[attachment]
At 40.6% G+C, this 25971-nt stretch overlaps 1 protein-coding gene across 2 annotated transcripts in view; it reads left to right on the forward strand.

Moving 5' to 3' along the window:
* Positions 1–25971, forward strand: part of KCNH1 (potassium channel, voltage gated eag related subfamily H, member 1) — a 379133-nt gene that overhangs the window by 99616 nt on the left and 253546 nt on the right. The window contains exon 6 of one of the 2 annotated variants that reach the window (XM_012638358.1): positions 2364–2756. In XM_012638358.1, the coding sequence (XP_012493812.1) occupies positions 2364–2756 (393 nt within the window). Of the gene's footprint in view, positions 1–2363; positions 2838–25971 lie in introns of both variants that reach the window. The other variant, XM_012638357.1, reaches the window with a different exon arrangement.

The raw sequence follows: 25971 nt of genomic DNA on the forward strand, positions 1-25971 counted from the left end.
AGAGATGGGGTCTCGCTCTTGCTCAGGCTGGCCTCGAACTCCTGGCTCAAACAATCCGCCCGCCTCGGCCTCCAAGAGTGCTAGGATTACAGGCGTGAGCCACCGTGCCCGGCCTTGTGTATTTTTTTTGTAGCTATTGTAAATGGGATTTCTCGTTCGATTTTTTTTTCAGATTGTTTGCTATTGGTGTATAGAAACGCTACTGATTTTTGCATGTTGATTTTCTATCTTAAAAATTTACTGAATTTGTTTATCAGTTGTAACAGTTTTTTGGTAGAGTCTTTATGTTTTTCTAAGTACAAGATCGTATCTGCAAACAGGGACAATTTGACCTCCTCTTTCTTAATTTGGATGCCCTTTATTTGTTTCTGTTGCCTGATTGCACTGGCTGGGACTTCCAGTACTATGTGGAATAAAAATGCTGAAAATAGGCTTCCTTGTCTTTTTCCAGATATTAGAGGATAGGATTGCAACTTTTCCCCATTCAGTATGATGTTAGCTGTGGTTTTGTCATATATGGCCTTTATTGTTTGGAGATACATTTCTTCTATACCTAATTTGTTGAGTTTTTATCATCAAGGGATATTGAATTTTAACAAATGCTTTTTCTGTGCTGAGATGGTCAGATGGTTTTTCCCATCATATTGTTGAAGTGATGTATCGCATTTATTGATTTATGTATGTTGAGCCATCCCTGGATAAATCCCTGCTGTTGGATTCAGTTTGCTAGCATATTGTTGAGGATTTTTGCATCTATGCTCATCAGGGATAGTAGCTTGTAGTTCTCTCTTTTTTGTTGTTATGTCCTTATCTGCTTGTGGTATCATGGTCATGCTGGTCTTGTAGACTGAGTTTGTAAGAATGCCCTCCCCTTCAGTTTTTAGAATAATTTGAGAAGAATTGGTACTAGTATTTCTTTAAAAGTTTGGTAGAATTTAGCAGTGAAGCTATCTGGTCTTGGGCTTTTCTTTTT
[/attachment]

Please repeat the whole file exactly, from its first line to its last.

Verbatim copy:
At 40.6% G+C, this 25971-nt stretch overlaps 1 protein-coding gene across 2 annotated transcripts in view; it reads left to right on the forward strand.

Moving 5' to 3' along the window:
* Positions 1–25971, forward strand: part of KCNH1 (potassium channel, voltage gated eag related subfamily H, member 1) — a 379133-nt gene that overhangs the window by 99616 nt on the left and 253546 nt on the right. The window contains exon 6 of one of the 2 annotated variants that reach the window (XM_012638358.1): positions 2364–2756. In XM_012638358.1, the coding sequence (XP_012493812.1) occupies positions 2364–2756 (393 nt within the window). Of the gene's footprint in view, positions 1–2363; positions 2838–25971 lie in introns of both variants that reach the window. The other variant, XM_012638357.1, reaches the window with a different exon arrangement.

The raw sequence follows: 25971 nt of genomic DNA on the forward strand, positions 1-25971 counted from the left end.
AGAGATGGGGTCTCGCTCTTGCTCAGGCTGGCCTCGAACTCCTGGCTCAAACAATCCGCCCGCCTCGGCCTCCAAGAGTGCTAGGATTACAGGCGTGAGCCACCGTGCCCGGCCTTGTGTATTTTTTTTGTAGCTATTGTAAATGGGATTTCTCGTTCGATTTTTTTTTCAGATTGTTTGCTATTGGTGTATAGAAACGCTACTGATTTTTGCATGTTGATTTTCTATCTTAAAAATTTACTGAATTTGTTTATCAGTTGTAACAGTTTTTTGGTAGAGTCTTTATGTTTTTCTAAGTACAAGATCGTATCTGCAAACAGGGACAATTTGACCTCCTCTTTCTTAATTTGGATGCCCTTTATTTGTTTCTGTTGCCTGATTGCACTGGCTGGGACTTCCAGTACTATGTGGAATAAAAATGCTGAAAATAGGCTTCCTTGTCTTTTTCCAGATATTAGAGGATAGGATTGCAACTTTTCCCCATTCAGTATGATGTTAGCTGTGGTTTTGTCATATATGGCCTTTATTGTTTGGAGATACATTTCTTCTATACCTAATTTGTTGAGTTTTTATCATCAAGGGATATTGAATTTTAACAAATGCTTTTTCTGTGCTGAGATGGTCAGATGGTTTTTCCCATCATATTGTTGAAGTGATGTATCGCATTTATTGATTTATGTATGTTGAGCCATCCCTGGATAAATCCCTGCTGTTGGATTCAGTTTGCTAGCATATTGTTGAGGATTTTTGCATCTATGCTCATCAGGGATAGTAGCTTGTAGTTCTCTCTTTTTTGTTGTTATGTCCTTATCTGCTTGTGGTATCATGGTCATGCTGGTCTTGTAGACTGAGTTTGTAAGAATGCCCTCCCCTTCAGTTTTTAGAATAATTTGAGAAGAATTGGTACTAGTATTTCTTTAAAAGTTTGGTAGAATTTAGCAGTGAAGCTATCTGGTCTTGGGCTTTTCTTTTT